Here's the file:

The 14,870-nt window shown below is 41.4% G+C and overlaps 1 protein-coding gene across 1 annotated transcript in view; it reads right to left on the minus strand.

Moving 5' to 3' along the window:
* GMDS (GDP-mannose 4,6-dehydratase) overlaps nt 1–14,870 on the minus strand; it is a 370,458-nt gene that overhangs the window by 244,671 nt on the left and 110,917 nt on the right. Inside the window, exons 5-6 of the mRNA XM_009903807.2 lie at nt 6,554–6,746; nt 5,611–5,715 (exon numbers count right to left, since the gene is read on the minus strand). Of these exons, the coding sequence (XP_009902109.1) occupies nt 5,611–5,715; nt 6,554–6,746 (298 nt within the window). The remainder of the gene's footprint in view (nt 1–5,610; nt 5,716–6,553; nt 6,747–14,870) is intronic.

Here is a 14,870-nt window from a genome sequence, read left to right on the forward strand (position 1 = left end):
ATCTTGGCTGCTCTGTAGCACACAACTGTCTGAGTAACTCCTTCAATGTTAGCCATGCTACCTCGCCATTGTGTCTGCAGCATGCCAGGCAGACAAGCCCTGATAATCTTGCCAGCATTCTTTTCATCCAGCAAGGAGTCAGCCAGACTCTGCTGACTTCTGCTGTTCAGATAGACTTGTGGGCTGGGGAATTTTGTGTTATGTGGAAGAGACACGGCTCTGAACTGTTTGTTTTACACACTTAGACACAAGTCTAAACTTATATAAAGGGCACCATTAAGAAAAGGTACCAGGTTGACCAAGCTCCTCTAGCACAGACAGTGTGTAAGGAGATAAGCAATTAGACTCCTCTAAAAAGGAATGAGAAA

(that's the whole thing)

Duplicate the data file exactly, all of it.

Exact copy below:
The 14,870-nt window shown below is 41.4% G+C and overlaps 1 protein-coding gene across 1 annotated transcript in view; it reads right to left on the minus strand.

Moving 5' to 3' along the window:
* GMDS (GDP-mannose 4,6-dehydratase) overlaps nt 1–14,870 on the minus strand; it is a 370,458-nt gene that overhangs the window by 244,671 nt on the left and 110,917 nt on the right. Inside the window, exons 5-6 of the mRNA XM_009903807.2 lie at nt 6,554–6,746; nt 5,611–5,715 (exon numbers count right to left, since the gene is read on the minus strand). Of these exons, the coding sequence (XP_009902109.1) occupies nt 5,611–5,715; nt 6,554–6,746 (298 nt within the window). The remainder of the gene's footprint in view (nt 1–5,610; nt 5,716–6,553; nt 6,747–14,870) is intronic.

Here is a 14,870-nt window from a genome sequence, read left to right on the forward strand (position 1 = left end):
ATCTTGGCTGCTCTGTAGCACACAACTGTCTGAGTAACTCCTTCAATGTTAGCCATGCTACCTCGCCATTGTGTCTGCAGCATGCCAGGCAGACAAGCCCTGATAATCTTGCCAGCATTCTTTTCATCCAGCAAGGAGTCAGCCAGACTCTGCTGACTTCTGCTGTTCAGATAGACTTGTGGGCTGGGGAATTTTGTGTTATGTGGAAGAGACACGGCTCTGAACTGTTTGTTTTACACACTTAGACACAAGTCTAAACTTATATAAAGGGCACCATTAAGAAAAGGTACCAGGTTGACCAAGCTCCTCTAGCACAGACAGTGTGTAAGGAGATAAGCAATTAGACTCCTCTAAAAAGGAATGAGAAA